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Dublin: 15°C Tuesday 29 September 2020

Barstooler: 5 big talking points from last weekend's Airtricity League action

If you’re stuck for something to say when chatting about domestic football, here’s a cut out and keep list of semi-intelligent points.

Soak it up: Drogheda fans celebrate their win against Derry.
Soak it up: Drogheda fans celebrate their win against Derry.
Image: ©INPHO/Morgan Treacy

IN THE FIRST of a new series, we look at the biggest talking points from last weekend’s Airtricity League action. If you’re stuck for something to say when chatting about domestic football , here’s a cut out and keep list of semi-intelligent points.

Is Aaron Callaghan setting the bar too low for Bohs?

Pat Dolan certainly seems to think so. On RTÉ’s MNS last night, Dolan took a thinly-veiled swipe at Callaghan’s management style by arguing that Bohs have “conditioned themselves to be mediocre” this season.

The realities of life around Dalymount means that Bohs are going to be very limited this season, so they can hardly be blamed if they play to contain teams as they did very effectively for 78 minutes against Shamrock Rovers on Friday night. Rovers’ full-backs Kerrea Gilbert and Killian Brennan weren’t allowed to push on as they might have liked, while Stephen Traynor kept the pressure on the Rovers midfield.

Callaghan’s main problem is not what his side are doing without the ball, but what they are doing with it. They’ve yet to score in five league games.

Are the Brennan brothers holding Drogheda together?

It’s still too early to start reading into early-season form, but it’s safe to say that Drogheda’s strong start has been a bit of a surprise.

Their only defeat so far came against Shamrock Rovers on opening weekend, when the champions laboured to a 2-1 win. Since then, they’ve been on a four-game unbeaten run which includes wins against Cork, Bray and Derry City and a draw in the Louth derby against Dundalk.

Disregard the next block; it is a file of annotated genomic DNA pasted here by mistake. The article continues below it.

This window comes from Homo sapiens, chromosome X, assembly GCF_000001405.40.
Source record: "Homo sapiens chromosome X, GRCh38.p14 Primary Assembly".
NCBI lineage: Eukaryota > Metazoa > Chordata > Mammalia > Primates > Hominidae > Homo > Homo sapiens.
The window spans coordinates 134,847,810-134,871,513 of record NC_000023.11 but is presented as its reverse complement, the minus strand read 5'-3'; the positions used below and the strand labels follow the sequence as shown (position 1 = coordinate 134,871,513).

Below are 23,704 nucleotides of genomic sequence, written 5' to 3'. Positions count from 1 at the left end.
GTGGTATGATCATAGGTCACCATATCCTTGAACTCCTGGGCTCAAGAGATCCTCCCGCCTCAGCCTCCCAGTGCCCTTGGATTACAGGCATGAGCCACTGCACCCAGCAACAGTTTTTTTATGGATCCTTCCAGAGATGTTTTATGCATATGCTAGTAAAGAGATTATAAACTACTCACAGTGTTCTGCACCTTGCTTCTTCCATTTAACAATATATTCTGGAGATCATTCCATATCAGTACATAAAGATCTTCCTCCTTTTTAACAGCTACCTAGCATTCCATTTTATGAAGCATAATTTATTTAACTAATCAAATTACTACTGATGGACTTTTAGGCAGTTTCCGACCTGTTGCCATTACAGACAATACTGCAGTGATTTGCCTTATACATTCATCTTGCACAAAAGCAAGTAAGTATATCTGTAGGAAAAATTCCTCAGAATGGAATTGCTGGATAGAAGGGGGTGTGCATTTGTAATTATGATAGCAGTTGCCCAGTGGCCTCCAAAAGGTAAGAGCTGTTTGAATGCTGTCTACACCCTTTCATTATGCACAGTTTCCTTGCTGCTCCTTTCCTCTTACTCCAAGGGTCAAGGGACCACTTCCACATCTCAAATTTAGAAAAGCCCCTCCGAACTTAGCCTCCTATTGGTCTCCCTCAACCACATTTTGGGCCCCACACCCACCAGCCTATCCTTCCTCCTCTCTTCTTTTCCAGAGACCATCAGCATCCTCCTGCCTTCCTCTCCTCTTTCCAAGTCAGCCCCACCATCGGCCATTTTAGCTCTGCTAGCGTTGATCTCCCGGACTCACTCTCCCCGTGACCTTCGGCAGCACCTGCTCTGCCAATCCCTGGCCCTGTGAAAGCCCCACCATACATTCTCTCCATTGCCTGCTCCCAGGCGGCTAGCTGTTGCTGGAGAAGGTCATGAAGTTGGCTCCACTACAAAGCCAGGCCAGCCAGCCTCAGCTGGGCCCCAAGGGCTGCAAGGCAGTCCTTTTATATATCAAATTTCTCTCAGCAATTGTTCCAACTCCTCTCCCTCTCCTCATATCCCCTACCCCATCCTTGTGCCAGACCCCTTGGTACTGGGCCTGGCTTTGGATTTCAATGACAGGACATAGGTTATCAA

The return of the Brennan brothers — Gavin, Sean and Ryan, all of whom missed the Rovers game through suspension — has been central to Drogheda’s strong start. They starred again in the win against Derry, but Drogheda are hardly a three-man team. Seven different players have already chipped in with at least one goal this season.

Can Pat’s replace Danny North’s goals?

Last weekend underlined the importance of having an out-and-out goalscorer in your team. At the top end of the table, two tight games were turned on their head by men with a proven knack for finding the net: Shamrock Rovers’ Gary Twigg and Sligo’s Danny North.

Rovers struggled to find a way through the Bohs defence until Twigg’s one-touch-and-finish goal 12 minutes from time. Similarly, in the Showgrounds, Sligo found themselves closely matched by Dundalk in the first half until North gambled and stole in to score at the back post five minutes after the restart.

Only time will tell if Christy Fagan is an adequate replacement for North at St Patrick’s Athletic, but with just five goals in five games, the Saints will need to find a goalscorer quickly if they are serious about challenging for the title.

Have Shels steadied the ship?

Shelbourne’s 1-1 draw against St Pat’s on Friday night will have helped reassure Alan Mathews that his side remain on course for a top-half finish in their first season back with the big boys.

Dean Delany’s sending-off was the most obvious of the extenuating circumstances in their 4-0 defeat against Shamrock Rovers, but Shels again showed organisation and resilience to compensate for Glenn Cronin’s sending off, frustrating Pat’s to earn a point.

Why is it so hard to get pitches right?

The state of the Premier Division pitches has been second only to red cards when it comes to major talking points in the Airtricity League this season.

The issue was raised again by Pat’s manager Liam Buckley in his post-match comments on Friday night when he picked on the Tolka Park surface, a point also raised by Sligo officials following their trip to Drumcondra on opening weekend.

Down the road in Phibsboro, Bohemians find themselves in a very similar situation, largely due to the overuse of the pitch. Bad surfaces will encourage unattractive football, and it’s an niggling problem which should be avoidable since the move to summer football.

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About the author:

Niall Kelly

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